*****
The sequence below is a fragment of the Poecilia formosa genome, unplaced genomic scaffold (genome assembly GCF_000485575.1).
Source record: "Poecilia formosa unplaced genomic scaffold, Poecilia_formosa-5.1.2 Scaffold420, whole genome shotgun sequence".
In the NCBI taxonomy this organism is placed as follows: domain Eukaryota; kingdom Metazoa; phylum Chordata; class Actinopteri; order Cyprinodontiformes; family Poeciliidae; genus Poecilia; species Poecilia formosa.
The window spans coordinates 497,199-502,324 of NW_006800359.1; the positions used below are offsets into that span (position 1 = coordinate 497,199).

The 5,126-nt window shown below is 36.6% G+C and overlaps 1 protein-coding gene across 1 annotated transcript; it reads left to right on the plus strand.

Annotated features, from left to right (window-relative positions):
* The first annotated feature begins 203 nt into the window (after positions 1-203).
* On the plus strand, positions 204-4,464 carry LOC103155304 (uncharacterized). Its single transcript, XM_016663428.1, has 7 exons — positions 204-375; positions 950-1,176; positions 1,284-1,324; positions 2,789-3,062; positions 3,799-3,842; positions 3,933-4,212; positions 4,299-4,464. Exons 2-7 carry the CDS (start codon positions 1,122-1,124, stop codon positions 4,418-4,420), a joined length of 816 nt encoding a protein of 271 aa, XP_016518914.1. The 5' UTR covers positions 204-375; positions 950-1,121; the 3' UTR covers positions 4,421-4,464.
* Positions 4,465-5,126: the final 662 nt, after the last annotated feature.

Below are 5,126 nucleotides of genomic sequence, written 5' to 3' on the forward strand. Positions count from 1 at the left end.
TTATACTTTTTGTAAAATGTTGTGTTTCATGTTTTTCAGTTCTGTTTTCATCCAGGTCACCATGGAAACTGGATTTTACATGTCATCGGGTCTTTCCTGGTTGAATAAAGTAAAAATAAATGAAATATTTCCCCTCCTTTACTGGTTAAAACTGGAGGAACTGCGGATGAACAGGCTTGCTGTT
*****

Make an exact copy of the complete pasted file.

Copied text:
The sequence below is a fragment of the Poecilia formosa genome, unplaced genomic scaffold (genome assembly GCF_000485575.1).
Source record: "Poecilia formosa unplaced genomic scaffold, Poecilia_formosa-5.1.2 Scaffold420, whole genome shotgun sequence".
In the NCBI taxonomy this organism is placed as follows: domain Eukaryota; kingdom Metazoa; phylum Chordata; class Actinopteri; order Cyprinodontiformes; family Poeciliidae; genus Poecilia; species Poecilia formosa.
The window spans coordinates 497,199-502,324 of NW_006800359.1; the positions used below are offsets into that span (position 1 = coordinate 497,199).

The 5,126-nt window shown below is 36.6% G+C and overlaps 1 protein-coding gene across 1 annotated transcript; it reads left to right on the plus strand.

Annotated features, from left to right (window-relative positions):
* The first annotated feature begins 203 nt into the window (after positions 1-203).
* On the plus strand, positions 204-4,464 carry LOC103155304 (uncharacterized). Its single transcript, XM_016663428.1, has 7 exons — positions 204-375; positions 950-1,176; positions 1,284-1,324; positions 2,789-3,062; positions 3,799-3,842; positions 3,933-4,212; positions 4,299-4,464. Exons 2-7 carry the CDS (start codon positions 1,122-1,124, stop codon positions 4,418-4,420), a joined length of 816 nt encoding a protein of 271 aa, XP_016518914.1. The 5' UTR covers positions 204-375; positions 950-1,121; the 3' UTR covers positions 4,421-4,464.
* Positions 4,465-5,126: the final 662 nt, after the last annotated feature.

Below are 5,126 nucleotides of genomic sequence, written 5' to 3' on the forward strand. Positions count from 1 at the left end.
TTATACTTTTTGTAAAATGTTGTGTTTCATGTTTTTCAGTTCTGTTTTCATCCAGGTCACCATGGAAACTGGATTTTACATGTCATCGGGTCTTTCCTGGTTGAATAAAGTAAAAATAAATGAAATATTTCCCCTCCTTTACTGGTTAAAACTGGAGGAACTGCGGATGAACAGGCTTGCTGTT